It was only about 5 years ago (I’m 53 now) that I fully accepted the diagnosis of bipolar affective disorder, or manic-depression in the old terminology. And that’s after psychiatric treatment starting at age 17, eighteen months in hospital at age 22, multiple “breaks” and breakdowns...throughout all this turbulence, I still resisted a label, fearing it was somehow destructive, reductive. I’m still wary of it; I think of it mainly as a working hypothesis. But finally it seemed even more destructive to keep turning over rocks in my own life, looking for “exogenous” factors, problems in my life or relationships ... when it was obvious, and had been for a long time, that I roared up or crashed down regardless of what was happening in my life. When did it start? By my late teens I knew that something was awry internally. I had no language to use about it then, so I just thought of it as something “off,” “wrong,” “alien.” At that stage, the worst periods were notably seasonal: speed-ups in early fall and spring, followed by depressive crashes. But the pattern still wasn’t clear to me, I think partly because my states are so often what they call “mixed,” e.g. high, driven energy combined with very black mood. Is that high? Low? It’s elements of both. That’s why “mood” is such a crude term. Energy, both psychic and physical, and in terms of both quantity and quality, would be more accurate. And although I’m wary of the current eagerness to identify “the bipolar child,” I do see signs that my own swings began early in my life, certainly by the time of adolescence. I talk about that in the book’s second section, “Hunters in the Snow.” But it takes–or it took me at least–a long time to see any coherent pattern in something that seems so chaotic. For instance, it’s clear to me now that the main reason I kept bombing out of school–it took me 13 years to complete my B.A.–was the neatly horrible overlap between my worst times and the crunch-times of the university year: late fall, spring. My mind would be failing on me–the words I was reading going dead and senseless–and I kept assuming that I simply had no interest in what I was studying...and then quitting, or just scraping by on past performance. Yet the words I couldn’t understand in late November were the same words I was excited by, charged up by, in September. This is something I’ve learned to accept, but with difficulty: going through “spells” of six weeks or more where not only do I have no desire to read my favourite books, but on the most basic level, I can’t even understand them. Can’t track a sentence to its end and know what it said. With all the multiple strategies I’ve learned, the awareness I’ve developed...I’m able to manage these periods better, perhaps level them off slightly...but not change them fundamentally. Could there be a better proof of a biochemical disorder than that? Unfortunately, in some ways the cycles are becoming more random and faster, something I’m told is typical with aging. I’m sorry, I thought this was going to be a very short answer. It’s complicated. It’s taken decades to sort out even these basics.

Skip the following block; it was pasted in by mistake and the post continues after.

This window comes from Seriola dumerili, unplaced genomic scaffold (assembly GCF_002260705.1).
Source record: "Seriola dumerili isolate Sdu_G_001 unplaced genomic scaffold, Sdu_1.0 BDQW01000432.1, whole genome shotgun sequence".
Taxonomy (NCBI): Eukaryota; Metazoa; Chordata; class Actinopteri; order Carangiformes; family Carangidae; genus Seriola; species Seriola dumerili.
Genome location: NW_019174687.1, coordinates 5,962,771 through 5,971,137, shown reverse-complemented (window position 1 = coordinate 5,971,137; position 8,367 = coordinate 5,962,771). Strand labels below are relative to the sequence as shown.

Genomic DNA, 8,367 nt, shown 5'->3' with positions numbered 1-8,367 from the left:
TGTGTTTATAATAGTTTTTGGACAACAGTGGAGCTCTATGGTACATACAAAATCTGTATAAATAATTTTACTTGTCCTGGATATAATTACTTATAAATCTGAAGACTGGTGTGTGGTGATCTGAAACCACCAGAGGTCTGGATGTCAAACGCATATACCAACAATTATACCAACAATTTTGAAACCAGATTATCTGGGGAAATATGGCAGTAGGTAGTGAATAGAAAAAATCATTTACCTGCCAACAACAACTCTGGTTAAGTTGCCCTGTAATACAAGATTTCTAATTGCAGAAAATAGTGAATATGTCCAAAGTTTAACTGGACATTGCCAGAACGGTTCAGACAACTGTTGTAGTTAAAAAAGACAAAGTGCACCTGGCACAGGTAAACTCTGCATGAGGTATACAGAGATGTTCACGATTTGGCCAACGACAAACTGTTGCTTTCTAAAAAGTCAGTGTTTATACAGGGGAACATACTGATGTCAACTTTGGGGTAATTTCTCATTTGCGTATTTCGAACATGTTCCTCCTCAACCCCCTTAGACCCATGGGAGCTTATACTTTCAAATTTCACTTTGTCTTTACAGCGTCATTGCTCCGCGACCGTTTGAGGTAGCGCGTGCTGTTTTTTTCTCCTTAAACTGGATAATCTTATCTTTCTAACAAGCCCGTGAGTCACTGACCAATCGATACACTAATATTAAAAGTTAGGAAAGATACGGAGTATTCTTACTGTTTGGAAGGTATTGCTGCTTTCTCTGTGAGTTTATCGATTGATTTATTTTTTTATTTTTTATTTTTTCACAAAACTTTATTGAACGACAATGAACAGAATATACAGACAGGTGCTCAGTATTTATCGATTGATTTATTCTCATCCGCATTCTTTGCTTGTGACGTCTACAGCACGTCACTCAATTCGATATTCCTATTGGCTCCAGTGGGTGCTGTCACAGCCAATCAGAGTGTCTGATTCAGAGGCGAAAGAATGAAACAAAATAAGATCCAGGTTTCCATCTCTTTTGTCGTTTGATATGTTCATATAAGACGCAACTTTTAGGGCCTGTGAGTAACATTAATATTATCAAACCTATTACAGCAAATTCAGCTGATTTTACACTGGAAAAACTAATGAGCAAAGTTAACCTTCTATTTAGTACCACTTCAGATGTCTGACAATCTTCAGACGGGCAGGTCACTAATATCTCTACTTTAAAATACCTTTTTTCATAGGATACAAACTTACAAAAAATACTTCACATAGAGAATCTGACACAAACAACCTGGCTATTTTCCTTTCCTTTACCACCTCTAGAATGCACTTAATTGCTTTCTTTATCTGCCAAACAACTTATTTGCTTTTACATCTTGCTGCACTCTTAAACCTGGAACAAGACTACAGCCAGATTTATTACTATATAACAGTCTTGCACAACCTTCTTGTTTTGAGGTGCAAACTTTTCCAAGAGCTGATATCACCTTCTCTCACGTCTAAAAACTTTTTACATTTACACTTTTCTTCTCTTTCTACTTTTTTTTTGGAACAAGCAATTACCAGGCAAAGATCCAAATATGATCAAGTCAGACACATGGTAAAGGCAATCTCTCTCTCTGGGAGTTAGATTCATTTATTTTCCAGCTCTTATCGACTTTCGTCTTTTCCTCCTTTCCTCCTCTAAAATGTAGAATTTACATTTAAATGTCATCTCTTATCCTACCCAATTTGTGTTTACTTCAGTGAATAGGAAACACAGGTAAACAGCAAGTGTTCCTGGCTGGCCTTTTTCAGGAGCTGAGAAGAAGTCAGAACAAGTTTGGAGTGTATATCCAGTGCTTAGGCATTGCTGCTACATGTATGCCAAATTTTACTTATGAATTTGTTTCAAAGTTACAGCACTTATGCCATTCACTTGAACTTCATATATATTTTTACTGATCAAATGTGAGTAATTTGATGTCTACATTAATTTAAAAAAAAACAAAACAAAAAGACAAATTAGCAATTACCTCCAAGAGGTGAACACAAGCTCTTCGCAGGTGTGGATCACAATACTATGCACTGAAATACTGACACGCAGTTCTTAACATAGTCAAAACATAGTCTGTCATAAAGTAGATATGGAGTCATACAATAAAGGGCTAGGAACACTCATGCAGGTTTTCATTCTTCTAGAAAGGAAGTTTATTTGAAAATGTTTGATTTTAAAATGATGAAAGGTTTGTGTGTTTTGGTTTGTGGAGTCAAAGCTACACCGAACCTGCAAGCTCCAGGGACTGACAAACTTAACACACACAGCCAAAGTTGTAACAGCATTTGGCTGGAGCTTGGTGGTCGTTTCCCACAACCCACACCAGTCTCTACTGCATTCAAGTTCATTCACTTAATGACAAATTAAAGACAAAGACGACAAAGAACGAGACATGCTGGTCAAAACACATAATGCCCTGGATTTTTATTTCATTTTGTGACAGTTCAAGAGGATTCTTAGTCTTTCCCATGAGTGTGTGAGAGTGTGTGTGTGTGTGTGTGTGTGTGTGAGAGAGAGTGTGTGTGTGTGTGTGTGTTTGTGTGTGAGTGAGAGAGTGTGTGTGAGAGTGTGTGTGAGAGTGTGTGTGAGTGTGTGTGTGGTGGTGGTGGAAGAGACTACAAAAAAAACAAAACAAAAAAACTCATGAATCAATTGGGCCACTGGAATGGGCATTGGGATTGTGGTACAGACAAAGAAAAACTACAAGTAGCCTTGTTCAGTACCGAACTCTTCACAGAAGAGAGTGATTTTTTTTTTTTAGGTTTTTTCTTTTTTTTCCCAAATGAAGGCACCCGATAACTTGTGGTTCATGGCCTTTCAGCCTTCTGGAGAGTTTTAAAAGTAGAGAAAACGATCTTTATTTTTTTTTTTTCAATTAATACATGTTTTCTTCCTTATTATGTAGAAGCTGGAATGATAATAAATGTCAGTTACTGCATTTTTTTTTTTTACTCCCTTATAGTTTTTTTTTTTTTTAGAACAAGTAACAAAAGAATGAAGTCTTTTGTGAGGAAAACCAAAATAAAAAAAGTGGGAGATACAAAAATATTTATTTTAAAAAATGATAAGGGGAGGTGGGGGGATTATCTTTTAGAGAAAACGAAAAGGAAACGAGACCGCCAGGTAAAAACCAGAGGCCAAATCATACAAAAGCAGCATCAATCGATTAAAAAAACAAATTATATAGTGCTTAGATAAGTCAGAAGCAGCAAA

Did you ever feel while writing this that the simple barebones “non-fiction” element was too close to home. Did you fear it would trigger a negative outcome?
Actually, it felt more like relief to concentrate on just my own story, understanding and telling it as well as I could, without the need to create characters and invent things for them to say and do. At the same time, it felt, if anything, more deeply imagined (as opposed to invented) than fiction: there was a need to find the underlying patterns and structures that could link true events. But I guess you’re asking more about personal risk. That was something I was not so aware of at the time–when I felt mostly exhilarated to be recovering the past–but have become very aware of since. More aware every day. I think there have been, and will be, many negative outcomes for me from writing this book. They’re hard to name and harder to quantify, but I feel them, certainly. Writing names things, which can sound like taming them; but in another sense it gives them new substance and power: it bodies them forth. It’s daunting as well as strengthening to take the true dimensions of an enemy you’ve been battling...especially when there's no sign of an end to the battle. At one point, when we were discussing the manuscript, my psychiatrist advised me to be cautious in dealing with what I had recalled. I quoted her for a piece I wrote about dealing with what I had written: “What you wrote may have unearthed a box. It may have been sealed for a reason...so you could keep functioning. Now it may be time to open it, or at least peek into it. Cautiously.” This is the first time for me as a writer that the period after writing has proved far more difficult than the writing itself.